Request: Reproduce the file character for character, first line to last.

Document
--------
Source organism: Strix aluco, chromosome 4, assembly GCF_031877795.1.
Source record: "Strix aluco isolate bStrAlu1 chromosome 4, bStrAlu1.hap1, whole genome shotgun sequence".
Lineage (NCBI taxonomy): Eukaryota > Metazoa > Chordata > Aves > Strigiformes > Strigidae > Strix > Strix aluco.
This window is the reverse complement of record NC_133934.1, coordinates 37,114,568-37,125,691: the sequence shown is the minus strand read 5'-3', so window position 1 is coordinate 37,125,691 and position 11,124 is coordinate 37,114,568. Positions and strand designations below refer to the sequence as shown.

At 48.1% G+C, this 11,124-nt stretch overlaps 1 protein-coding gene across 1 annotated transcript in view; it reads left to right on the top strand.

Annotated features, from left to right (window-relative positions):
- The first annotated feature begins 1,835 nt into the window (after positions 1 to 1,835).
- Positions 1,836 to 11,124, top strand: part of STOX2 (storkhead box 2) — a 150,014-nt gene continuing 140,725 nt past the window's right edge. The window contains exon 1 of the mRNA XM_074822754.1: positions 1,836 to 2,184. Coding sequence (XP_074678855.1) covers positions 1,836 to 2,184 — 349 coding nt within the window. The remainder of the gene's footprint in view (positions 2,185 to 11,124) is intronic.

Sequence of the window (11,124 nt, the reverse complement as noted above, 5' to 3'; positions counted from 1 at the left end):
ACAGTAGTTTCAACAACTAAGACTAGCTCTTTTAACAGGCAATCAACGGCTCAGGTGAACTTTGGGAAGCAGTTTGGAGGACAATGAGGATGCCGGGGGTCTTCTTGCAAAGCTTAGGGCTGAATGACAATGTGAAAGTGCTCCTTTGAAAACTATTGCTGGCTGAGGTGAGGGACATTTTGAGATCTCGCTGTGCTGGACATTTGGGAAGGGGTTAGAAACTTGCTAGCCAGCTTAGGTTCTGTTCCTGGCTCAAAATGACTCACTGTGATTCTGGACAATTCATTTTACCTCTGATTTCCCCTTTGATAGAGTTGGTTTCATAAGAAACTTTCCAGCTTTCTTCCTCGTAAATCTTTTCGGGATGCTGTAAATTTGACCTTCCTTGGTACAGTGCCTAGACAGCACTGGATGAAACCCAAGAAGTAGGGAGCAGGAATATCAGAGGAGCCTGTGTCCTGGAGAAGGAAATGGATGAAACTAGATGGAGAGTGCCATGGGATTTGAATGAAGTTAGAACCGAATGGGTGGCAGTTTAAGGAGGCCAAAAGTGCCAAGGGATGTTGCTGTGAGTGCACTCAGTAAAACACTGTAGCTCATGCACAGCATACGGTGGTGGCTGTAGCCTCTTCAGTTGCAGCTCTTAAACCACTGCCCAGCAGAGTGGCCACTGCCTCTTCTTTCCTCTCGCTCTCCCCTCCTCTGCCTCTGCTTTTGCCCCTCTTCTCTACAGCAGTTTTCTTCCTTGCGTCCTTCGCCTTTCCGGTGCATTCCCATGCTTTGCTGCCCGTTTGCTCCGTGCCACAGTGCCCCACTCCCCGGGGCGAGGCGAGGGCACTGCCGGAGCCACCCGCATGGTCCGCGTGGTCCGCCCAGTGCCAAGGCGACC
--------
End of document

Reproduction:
Source organism: Strix aluco, chromosome 4, assembly GCF_031877795.1.
Source record: "Strix aluco isolate bStrAlu1 chromosome 4, bStrAlu1.hap1, whole genome shotgun sequence".
Lineage (NCBI taxonomy): Eukaryota > Metazoa > Chordata > Aves > Strigiformes > Strigidae > Strix > Strix aluco.
This window is the reverse complement of record NC_133934.1, coordinates 37,114,568-37,125,691: the sequence shown is the minus strand read 5'-3', so window position 1 is coordinate 37,125,691 and position 11,124 is coordinate 37,114,568. Positions and strand designations below refer to the sequence as shown.

At 48.1% G+C, this 11,124-nt stretch overlaps 1 protein-coding gene across 1 annotated transcript in view; it reads left to right on the top strand.

Annotated features, from left to right (window-relative positions):
- The first annotated feature begins 1,835 nt into the window (after positions 1 to 1,835).
- Positions 1,836 to 11,124, top strand: part of STOX2 (storkhead box 2) — a 150,014-nt gene continuing 140,725 nt past the window's right edge. The window contains exon 1 of the mRNA XM_074822754.1: positions 1,836 to 2,184. Coding sequence (XP_074678855.1) covers positions 1,836 to 2,184 — 349 coding nt within the window. The remainder of the gene's footprint in view (positions 2,185 to 11,124) is intronic.

Sequence of the window (11,124 nt, the reverse complement as noted above, 5' to 3'; positions counted from 1 at the left end):
ACAGTAGTTTCAACAACTAAGACTAGCTCTTTTAACAGGCAATCAACGGCTCAGGTGAACTTTGGGAAGCAGTTTGGAGGACAATGAGGATGCCGGGGGTCTTCTTGCAAAGCTTAGGGCTGAATGACAATGTGAAAGTGCTCCTTTGAAAACTATTGCTGGCTGAGGTGAGGGACATTTTGAGATCTCGCTGTGCTGGACATTTGGGAAGGGGTTAGAAACTTGCTAGCCAGCTTAGGTTCTGTTCCTGGCTCAAAATGACTCACTGTGATTCTGGACAATTCATTTTACCTCTGATTTCCCCTTTGATAGAGTTGGTTTCATAAGAAACTTTCCAGCTTTCTTCCTCGTAAATCTTTTCGGGATGCTGTAAATTTGACCTTCCTTGGTACAGTGCCTAGACAGCACTGGATGAAACCCAAGAAGTAGGGAGCAGGAATATCAGAGGAGCCTGTGTCCTGGAGAAGGAAATGGATGAAACTAGATGGAGAGTGCCATGGGATTTGAATGAAGTTAGAACCGAATGGGTGGCAGTTTAAGGAGGCCAAAAGTGCCAAGGGATGTTGCTGTGAGTGCACTCAGTAAAACACTGTAGCTCATGCACAGCATACGGTGGTGGCTGTAGCCTCTTCAGTTGCAGCTCTTAAACCACTGCCCAGCAGAGTGGCCACTGCCTCTTCTTTCCTCTCGCTCTCCCCTCCTCTGCCTCTGCTTTTGCCCCTCTTCTCTACAGCAGTTTTCTTCCTTGCGTCCTTCGCCTTTCCGGTGCATTCCCATGCTTTGCTGCCCGTTTGCTCCGTGCCACAGTGCCCCACTCCCCGGGGCGAGGCGAGGGCACTGCCGGAGCCACCCGCATGGTCCGCGTGGTCCGCCCAGTGCCAAGGCGACC